The Minister of Defense and Veteran Affairs Angelina Teny has said the national army is no longer recruiting children into the military ranks and files.
Minister Angelina Teny stated her institution is not keeping children in the organized forces anymore.
“I want to say that, we have handled the issue of children in the armed forces, nobody can say that we are keeping children in the arm forces or organized force,” she said while addressing a women event in Juba.
Angelina, who became the first female defense minister in 2020, also says the government is working to eliminate another dark legacy of the army, the issue of conflict-related sexual violence.
Speaking during the first celebration of Women in a Uniform Day in Juba on Thursday, she said the government is dealing with the issue of sexual violence.
“About the conflict-related sexual violence, we are dealing with it, and when the section committee and the security council came to review the arms embargo, they acknowledge that there a positive work going in the area of prohibition of sexual violence in conflict.”
On Thursday, thousands of women serving in the organized forces gathered to celebrate the Women in Uniform Day for the first time.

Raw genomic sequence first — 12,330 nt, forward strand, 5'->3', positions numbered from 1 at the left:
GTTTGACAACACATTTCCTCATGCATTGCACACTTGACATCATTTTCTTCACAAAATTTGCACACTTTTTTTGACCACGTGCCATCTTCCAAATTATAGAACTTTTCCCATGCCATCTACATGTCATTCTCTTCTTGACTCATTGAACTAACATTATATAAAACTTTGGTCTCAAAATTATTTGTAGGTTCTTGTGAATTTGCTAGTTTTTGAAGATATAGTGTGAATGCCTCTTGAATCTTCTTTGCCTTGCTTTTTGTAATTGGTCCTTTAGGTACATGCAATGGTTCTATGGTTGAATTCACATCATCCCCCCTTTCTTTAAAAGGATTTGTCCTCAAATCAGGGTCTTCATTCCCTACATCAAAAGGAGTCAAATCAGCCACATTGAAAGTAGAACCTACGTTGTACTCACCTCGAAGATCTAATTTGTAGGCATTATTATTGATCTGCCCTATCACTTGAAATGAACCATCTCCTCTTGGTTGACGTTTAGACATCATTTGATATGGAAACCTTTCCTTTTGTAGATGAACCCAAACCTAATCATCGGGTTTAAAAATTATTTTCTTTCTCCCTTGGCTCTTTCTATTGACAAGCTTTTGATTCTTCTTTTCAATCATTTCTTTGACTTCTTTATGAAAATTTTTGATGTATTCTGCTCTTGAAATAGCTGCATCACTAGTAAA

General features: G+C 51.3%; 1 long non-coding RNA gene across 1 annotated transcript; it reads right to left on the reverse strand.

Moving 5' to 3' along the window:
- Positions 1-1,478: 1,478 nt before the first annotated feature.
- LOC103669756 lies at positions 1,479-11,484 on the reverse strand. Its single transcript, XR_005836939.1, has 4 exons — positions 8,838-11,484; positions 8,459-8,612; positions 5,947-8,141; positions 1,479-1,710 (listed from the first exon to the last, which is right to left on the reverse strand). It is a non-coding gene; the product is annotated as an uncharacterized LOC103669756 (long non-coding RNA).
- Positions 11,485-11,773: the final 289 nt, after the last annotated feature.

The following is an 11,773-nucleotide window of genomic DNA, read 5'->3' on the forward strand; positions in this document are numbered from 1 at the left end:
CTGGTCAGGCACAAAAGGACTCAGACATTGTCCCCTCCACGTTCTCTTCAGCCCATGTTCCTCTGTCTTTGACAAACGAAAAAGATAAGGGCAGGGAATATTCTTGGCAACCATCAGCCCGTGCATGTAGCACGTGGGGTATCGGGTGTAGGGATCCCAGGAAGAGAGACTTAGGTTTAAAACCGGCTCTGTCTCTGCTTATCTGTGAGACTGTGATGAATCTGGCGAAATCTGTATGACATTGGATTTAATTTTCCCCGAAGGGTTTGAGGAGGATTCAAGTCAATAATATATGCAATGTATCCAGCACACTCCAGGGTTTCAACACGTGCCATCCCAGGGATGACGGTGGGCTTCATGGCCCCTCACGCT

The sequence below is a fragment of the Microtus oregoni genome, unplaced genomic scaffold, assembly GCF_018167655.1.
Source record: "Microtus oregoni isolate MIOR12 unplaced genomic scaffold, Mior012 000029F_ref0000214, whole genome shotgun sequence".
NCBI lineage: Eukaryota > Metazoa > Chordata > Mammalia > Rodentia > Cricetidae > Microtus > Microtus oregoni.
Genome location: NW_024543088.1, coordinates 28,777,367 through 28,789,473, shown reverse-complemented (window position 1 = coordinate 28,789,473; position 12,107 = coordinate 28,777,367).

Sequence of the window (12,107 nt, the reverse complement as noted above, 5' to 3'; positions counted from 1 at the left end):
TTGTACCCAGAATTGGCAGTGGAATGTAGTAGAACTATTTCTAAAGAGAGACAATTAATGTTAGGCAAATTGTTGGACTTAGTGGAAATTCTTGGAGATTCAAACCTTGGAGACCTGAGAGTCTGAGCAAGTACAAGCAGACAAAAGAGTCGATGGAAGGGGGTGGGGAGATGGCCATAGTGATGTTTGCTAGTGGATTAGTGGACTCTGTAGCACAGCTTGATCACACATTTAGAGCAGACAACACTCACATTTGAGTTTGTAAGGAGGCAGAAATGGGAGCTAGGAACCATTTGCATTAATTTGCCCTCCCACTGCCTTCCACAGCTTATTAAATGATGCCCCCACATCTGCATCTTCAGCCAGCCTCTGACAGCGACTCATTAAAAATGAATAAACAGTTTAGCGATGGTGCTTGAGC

It was under the theme; “Promoting effective participation of women in the security sector for sustainable peace in South Sudan.”
Angelina said the day was a great opportunity to formulate new policies that require transformation within the arm forces.
“This is an opportunity because we are formulating new policies, we are working on new political policies according to the agreement, it will give us a chance and the agreement also require us to do the transformation in the organized forces,” said the defense minister.
Meanwhile, the Executive Director of South Sudan Women’s Coalition, Lona Elia said they organized the event for the women to celebrate their achievement in the security sector.
“We have convened this historical event to bring us together today, not to complain about the harsh injustice that women have subjected to for generations,
“Whether in politics, social life or in security sector but to share their participation, contribution and achievement in the security sector, we recognizing that women are pillars of peace, women are pillars of development and women are the pillars of security.”
According to the Institute for Security Studies, South Sudan has failed to unify the country’s armed groups into a single force with a central goal of ensuring national security.
The research think-tank said, task of security sector reform has been frustrated by a militarized political culture that could see political tensions boiling over into armed conflict.
The armed forces have become a powerful instrument aligned mainly to individual leaders rather than the state or central party structures, noted the Institute.
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